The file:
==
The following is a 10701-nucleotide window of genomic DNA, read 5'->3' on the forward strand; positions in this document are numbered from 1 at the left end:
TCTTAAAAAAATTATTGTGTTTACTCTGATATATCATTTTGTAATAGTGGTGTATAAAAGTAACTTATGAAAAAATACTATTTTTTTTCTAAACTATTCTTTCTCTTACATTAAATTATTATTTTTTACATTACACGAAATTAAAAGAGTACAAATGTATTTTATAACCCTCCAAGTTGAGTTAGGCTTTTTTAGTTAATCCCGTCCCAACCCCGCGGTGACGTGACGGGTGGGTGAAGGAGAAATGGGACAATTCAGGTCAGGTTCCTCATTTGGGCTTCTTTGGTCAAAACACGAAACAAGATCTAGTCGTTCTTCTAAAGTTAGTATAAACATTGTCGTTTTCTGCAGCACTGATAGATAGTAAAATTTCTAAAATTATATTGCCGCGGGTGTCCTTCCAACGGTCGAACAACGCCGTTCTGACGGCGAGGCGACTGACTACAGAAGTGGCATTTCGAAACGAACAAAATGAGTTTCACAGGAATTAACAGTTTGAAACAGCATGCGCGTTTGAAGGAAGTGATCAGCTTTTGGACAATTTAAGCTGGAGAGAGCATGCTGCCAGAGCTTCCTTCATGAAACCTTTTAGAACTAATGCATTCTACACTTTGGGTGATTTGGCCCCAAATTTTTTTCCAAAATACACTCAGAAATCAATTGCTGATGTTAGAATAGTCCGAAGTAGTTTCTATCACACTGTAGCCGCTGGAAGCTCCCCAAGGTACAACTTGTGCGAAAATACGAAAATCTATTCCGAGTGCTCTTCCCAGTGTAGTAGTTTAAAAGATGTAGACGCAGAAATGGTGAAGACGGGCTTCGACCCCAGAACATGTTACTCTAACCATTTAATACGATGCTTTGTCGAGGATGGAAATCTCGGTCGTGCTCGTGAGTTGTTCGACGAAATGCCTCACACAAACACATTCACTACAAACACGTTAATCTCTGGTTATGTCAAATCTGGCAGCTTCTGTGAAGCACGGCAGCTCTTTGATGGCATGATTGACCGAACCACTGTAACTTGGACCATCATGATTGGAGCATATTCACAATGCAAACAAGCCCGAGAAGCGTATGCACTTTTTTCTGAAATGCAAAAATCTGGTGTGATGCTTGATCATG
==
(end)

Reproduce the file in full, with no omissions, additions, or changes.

The following is a 10701-nucleotide window of genomic DNA, read 5'->3' on the forward strand; positions in this document are numbered from 1 at the left end:
TCTTAAAAAAATTATTGTGTTTACTCTGATATATCATTTTGTAATAGTGGTGTATAAAAGTAACTTATGAAAAAATACTATTTTTTTTCTAAACTATTCTTTCTCTTACATTAAATTATTATTTTTTACATTACACGAAATTAAAAGAGTACAAATGTATTTTATAACCCTCCAAGTTGAGTTAGGCTTTTTTAGTTAATCCCGTCCCAACCCCGCGGTGACGTGACGGGTGGGTGAAGGAGAAATGGGACAATTCAGGTCAGGTTCCTCATTTGGGCTTCTTTGGTCAAAACACGAAACAAGATCTAGTCGTTCTTCTAAAGTTAGTATAAACATTGTCGTTTTCTGCAGCACTGATAGATAGTAAAATTTCTAAAATTATATTGCCGCGGGTGTCCTTCCAACGGTCGAACAACGCCGTTCTGACGGCGAGGCGACTGACTACAGAAGTGGCATTTCGAAACGAACAAAATGAGTTTCACAGGAATTAACAGTTTGAAACAGCATGCGCGTTTGAAGGAAGTGATCAGCTTTTGGACAATTTAAGCTGGAGAGAGCATGCTGCCAGAGCTTCCTTCATGAAACCTTTTAGAACTAATGCATTCTACACTTTGGGTGATTTGGCCCCAAATTTTTTTCCAAAATACACTCAGAAATCAATTGCTGATGTTAGAATAGTCCGAAGTAGTTTCTATCACACTGTAGCCGCTGGAAGCTCCCCAAGGTACAACTTGTGCGAAAATACGAAAATCTATTCCGAGTGCTCTTCCCAGTGTAGTAGTTTAAAAGATGTAGACGCAGAAATGGTGAAGACGGGCTTCGACCCCAGAACATGTTACTCTAACCATTTAATACGATGCTTTGTCGAGGATGGAAATCTCGGTCGTGCTCGTGAGTTGTTCGACGAAATGCCTCACACAAACACATTCACTACAAACACGTTAATCTCTGGTTATGTCAAATCTGGCAGCTTCTGTGAAGCACGGCAGCTCTTTGATGGCATGATTGACCGAACCACTGTAACTTGGACCATCATGATTGGAGCATATTCACAATGCAAACAAGCCCGAGAAGCGTATGCACTTTTTTCTGAAATGCAAAAATCTGGTGTGATGCTTGATCATG